But if inside the club overlooking Germany’s capital the mood was one of celebration, outside the venue thousands of people arrived to protest against the rise of the far-right party.

Riot police formed a human chain preventing the protesters from approaching the venue.

Barriers blocked the entrance to the club but protesters, who were moved on to the opposite side of the street by a heavy police presence, chanted: “Nazi pigs”, “Say it loud, say it clear refugees are welcome here” and “The entire Berlin hates the AfD".

Jörg Reichel, a Berlin resident who lives close to the club, said he came to show his opposition to the AfD, which he said “does not belong in the Berlin community”.

He said: “The AfD is not part of our community. The community here votes for the SPD and the greens, we vote for democracy. It is 70 years since a far-right party entered Parliament and we should be ashamed. It’s my right as a citizen to stand here and say this is not okay.

“The police came and asked for my ID,” he adds. “I won’t be charged, but how is this for democracy?”

Commenting on the fact the AfD would enter Parliament for the first time, he added: “There will be hard times ahead. It’s going to be tough for many of us, people on the left, but also homosexuals and people from ethnic minorities.”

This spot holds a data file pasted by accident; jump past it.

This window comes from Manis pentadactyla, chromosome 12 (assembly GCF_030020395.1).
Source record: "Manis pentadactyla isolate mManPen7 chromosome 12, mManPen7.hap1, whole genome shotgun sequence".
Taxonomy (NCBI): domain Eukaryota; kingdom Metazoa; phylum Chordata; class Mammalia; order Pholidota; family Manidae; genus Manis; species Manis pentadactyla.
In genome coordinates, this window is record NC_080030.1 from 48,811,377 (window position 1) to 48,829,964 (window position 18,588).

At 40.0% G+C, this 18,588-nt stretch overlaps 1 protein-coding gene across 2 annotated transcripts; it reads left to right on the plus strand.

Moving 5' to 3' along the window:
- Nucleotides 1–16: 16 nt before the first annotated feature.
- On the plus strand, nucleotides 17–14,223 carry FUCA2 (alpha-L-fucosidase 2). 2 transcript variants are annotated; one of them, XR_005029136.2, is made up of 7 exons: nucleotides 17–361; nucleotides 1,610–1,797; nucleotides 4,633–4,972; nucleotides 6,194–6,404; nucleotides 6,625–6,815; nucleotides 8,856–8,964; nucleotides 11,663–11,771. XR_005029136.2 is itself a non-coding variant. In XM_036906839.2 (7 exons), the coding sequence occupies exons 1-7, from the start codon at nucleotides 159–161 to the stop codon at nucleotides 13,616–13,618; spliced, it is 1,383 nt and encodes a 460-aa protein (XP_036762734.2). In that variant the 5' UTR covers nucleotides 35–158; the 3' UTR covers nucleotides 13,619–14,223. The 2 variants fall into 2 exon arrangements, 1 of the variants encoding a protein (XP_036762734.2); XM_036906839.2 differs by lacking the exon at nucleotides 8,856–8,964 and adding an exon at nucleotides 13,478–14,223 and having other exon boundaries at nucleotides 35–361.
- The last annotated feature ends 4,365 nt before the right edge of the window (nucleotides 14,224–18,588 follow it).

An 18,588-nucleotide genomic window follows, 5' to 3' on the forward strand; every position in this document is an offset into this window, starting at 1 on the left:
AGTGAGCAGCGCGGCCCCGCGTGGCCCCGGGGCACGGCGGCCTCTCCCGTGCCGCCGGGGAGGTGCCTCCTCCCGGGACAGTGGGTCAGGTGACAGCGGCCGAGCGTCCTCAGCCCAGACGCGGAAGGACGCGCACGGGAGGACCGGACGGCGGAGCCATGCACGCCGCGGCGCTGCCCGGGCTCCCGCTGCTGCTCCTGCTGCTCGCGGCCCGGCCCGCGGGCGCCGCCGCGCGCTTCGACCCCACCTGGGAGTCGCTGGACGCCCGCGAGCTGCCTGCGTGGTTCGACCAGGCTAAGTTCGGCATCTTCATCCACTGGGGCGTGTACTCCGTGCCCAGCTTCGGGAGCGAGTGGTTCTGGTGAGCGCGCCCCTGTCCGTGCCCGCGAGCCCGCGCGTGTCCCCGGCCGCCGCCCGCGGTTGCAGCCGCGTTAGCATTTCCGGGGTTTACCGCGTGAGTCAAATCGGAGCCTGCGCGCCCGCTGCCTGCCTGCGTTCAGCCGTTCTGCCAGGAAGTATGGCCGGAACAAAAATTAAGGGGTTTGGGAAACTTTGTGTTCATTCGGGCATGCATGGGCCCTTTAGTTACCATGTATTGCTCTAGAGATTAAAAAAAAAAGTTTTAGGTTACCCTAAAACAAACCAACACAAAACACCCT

Earlier in the day, AfD voters in Französisch-Buchholz, an area in Berlin’s eastern electoral district of Pankow 1 where the AfD took a large 22 per cent of the vote in last year’s local election in Berlin, were hopeful the party would receive at least 13 per cent of votes.

On his way to cast his vote, Jens Birkholz, 56, an AfD supporter who has always voted for nationalist parties in Germany, was unabashed about his support for the far-right group.

He told The Independent: “This is an important day for Germany. The government must go, today we are optimistic. The AfD could be the main opposition to the government.

“The problems [facing Germany] are Islam, Europe and the capitalist system. Islam as a religion is a problem. The Islamists want to wage a war against our civilisation and we must fight that.”

Christel Silg agreed. The 78-year-old, who has lived in East Berlin her entire life, describes herself as a “nationalist”. “I will vote AfD against Islam,” she said. “That’s the problem.”

At a primary school, which had been turned into a polling station, there was a calm atmosphere as parents with children and elderly people joined the small queues to cast their vote.

Kathi, 49, a voter in the area, did not believe the AfD would surge beyond the predicted 13 per cent in the polls.

Speaking to The Independent before the results, she said: “I don’t think the participation rate will be higher this year than previously and I don’t think the AfD will gain as many votes as some have said. I am definitely not afraid of that.”

One man, who asked not to be identified, added: “Today is an important day. It’s like we are back to the years before the war and the rise of Hitler. The fact the AfD could enter Parliament is a repeat of what happened with Hitler.”